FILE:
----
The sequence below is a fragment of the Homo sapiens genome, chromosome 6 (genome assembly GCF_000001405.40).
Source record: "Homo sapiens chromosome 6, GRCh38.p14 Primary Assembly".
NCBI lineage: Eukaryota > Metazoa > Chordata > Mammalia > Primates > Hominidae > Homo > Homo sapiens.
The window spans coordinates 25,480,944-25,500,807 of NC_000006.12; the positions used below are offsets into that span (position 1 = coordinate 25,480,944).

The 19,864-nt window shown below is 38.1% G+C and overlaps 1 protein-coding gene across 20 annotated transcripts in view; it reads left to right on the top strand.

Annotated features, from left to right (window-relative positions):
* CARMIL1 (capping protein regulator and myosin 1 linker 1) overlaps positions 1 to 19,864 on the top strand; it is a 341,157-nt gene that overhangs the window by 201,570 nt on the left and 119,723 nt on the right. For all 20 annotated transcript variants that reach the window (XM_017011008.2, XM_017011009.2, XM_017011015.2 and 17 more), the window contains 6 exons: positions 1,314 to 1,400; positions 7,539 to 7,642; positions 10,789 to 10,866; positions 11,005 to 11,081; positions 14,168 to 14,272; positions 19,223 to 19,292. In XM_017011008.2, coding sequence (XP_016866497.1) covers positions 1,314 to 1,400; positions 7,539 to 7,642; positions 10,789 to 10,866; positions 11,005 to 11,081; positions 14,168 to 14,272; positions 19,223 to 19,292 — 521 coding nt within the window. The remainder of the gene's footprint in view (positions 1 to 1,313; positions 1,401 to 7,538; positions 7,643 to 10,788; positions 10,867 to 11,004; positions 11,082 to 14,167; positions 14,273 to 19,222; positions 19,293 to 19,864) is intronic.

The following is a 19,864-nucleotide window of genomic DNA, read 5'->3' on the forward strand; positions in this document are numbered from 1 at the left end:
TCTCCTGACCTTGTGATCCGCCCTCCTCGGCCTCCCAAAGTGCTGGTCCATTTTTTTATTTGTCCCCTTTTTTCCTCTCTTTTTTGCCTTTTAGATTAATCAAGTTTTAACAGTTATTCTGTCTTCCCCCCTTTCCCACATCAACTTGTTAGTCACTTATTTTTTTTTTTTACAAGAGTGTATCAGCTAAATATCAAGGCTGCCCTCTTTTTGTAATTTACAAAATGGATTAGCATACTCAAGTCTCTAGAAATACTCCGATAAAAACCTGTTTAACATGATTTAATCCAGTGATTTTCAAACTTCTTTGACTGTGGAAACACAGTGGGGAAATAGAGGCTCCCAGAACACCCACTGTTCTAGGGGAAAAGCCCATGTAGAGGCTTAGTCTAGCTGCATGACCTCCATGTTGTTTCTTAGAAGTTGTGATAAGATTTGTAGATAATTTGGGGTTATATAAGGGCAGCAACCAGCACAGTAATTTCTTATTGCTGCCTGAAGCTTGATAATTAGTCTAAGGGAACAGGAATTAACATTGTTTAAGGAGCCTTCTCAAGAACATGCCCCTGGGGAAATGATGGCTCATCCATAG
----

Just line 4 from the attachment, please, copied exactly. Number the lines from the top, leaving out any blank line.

The window spans coordinates 25,480,944-25,500,807 of NC_000006.12; the positions used below are offsets into that span (position 1 = coordinate 25,480,944).